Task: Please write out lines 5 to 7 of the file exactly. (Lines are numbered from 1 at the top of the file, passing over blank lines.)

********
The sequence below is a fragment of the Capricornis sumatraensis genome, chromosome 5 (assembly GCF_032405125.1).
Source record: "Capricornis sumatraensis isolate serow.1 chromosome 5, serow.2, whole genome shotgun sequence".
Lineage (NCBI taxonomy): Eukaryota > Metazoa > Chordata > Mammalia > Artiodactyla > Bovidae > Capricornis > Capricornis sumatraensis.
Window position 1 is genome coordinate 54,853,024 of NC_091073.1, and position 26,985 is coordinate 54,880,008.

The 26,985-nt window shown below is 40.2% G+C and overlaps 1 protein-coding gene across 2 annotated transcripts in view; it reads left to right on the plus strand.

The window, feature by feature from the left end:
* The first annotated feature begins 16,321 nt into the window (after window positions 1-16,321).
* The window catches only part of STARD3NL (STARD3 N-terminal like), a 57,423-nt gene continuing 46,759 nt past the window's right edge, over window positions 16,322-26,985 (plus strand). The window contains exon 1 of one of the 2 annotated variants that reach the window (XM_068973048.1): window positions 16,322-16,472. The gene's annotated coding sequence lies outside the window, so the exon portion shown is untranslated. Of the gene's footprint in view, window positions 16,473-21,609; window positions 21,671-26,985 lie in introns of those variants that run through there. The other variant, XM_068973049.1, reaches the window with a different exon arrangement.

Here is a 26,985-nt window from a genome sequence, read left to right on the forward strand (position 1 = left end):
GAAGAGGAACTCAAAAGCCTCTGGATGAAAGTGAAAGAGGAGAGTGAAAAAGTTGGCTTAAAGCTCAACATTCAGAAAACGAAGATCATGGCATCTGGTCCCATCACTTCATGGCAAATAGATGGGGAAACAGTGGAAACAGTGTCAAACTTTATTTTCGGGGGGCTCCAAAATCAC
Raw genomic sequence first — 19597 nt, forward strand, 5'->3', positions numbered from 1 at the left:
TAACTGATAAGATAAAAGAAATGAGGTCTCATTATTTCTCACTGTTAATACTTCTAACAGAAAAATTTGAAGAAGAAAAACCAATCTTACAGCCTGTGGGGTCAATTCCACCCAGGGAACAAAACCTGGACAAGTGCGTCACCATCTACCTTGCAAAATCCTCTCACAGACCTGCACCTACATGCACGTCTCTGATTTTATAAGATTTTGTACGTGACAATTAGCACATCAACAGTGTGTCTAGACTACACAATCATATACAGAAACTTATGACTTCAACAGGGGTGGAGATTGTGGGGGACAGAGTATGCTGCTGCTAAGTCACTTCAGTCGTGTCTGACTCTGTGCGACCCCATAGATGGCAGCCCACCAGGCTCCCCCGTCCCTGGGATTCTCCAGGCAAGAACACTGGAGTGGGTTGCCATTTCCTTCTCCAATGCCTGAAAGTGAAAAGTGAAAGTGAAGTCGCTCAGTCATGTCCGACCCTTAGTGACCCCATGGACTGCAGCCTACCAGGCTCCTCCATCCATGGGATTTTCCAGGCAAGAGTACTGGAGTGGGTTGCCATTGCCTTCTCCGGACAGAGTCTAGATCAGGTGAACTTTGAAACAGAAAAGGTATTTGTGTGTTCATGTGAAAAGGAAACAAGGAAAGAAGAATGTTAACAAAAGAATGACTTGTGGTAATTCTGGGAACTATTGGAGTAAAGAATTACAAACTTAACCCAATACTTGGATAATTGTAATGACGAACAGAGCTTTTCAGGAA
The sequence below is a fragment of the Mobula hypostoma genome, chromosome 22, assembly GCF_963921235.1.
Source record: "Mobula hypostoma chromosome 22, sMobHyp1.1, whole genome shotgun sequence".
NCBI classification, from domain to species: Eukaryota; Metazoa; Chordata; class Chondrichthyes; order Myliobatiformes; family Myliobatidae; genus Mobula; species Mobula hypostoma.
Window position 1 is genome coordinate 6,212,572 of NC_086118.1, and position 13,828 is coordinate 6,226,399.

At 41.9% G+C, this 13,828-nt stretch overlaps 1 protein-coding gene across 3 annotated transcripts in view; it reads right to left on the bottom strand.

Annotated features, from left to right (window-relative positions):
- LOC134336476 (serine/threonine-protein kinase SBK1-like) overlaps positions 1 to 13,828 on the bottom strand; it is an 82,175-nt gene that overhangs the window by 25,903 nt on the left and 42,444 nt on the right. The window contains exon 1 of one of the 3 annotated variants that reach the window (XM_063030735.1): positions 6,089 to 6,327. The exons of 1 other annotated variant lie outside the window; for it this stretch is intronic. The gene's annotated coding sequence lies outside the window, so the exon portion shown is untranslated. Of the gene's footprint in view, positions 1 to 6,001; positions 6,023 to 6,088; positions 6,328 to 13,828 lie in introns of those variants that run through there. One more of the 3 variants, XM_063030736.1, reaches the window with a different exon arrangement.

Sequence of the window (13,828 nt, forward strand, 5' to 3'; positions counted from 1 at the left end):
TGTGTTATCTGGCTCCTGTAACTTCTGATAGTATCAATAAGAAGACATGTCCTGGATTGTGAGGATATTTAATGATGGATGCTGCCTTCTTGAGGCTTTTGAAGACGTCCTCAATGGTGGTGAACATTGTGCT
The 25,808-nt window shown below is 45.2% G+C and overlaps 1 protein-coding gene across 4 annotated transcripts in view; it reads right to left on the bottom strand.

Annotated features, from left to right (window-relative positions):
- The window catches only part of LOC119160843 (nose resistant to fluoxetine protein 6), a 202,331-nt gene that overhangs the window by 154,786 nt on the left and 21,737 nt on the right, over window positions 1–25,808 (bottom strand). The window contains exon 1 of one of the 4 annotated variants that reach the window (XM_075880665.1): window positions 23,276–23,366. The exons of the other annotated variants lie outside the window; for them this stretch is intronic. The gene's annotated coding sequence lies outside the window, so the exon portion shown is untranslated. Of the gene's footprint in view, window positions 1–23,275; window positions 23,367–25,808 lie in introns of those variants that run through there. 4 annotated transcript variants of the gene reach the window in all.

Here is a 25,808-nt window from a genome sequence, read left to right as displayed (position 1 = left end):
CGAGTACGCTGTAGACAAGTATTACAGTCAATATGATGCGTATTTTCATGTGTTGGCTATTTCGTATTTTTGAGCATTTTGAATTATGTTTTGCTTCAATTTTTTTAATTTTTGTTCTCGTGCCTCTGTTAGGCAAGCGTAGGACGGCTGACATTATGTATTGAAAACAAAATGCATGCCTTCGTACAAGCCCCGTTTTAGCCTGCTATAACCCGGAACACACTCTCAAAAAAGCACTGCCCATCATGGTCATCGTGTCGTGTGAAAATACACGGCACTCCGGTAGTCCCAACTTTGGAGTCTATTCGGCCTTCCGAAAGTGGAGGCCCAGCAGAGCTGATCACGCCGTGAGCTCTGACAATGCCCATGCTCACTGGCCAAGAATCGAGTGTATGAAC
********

The 26,985-nt window shown below is 40.2% G+C and overlaps 1 protein-coding gene across 2 annotated transcripts in view; it reads left to right on the plus strand.

The window, feature by feature from the left end:
* The first annotated feature begins 16,321 nt into the window (after window positions 1-16,321).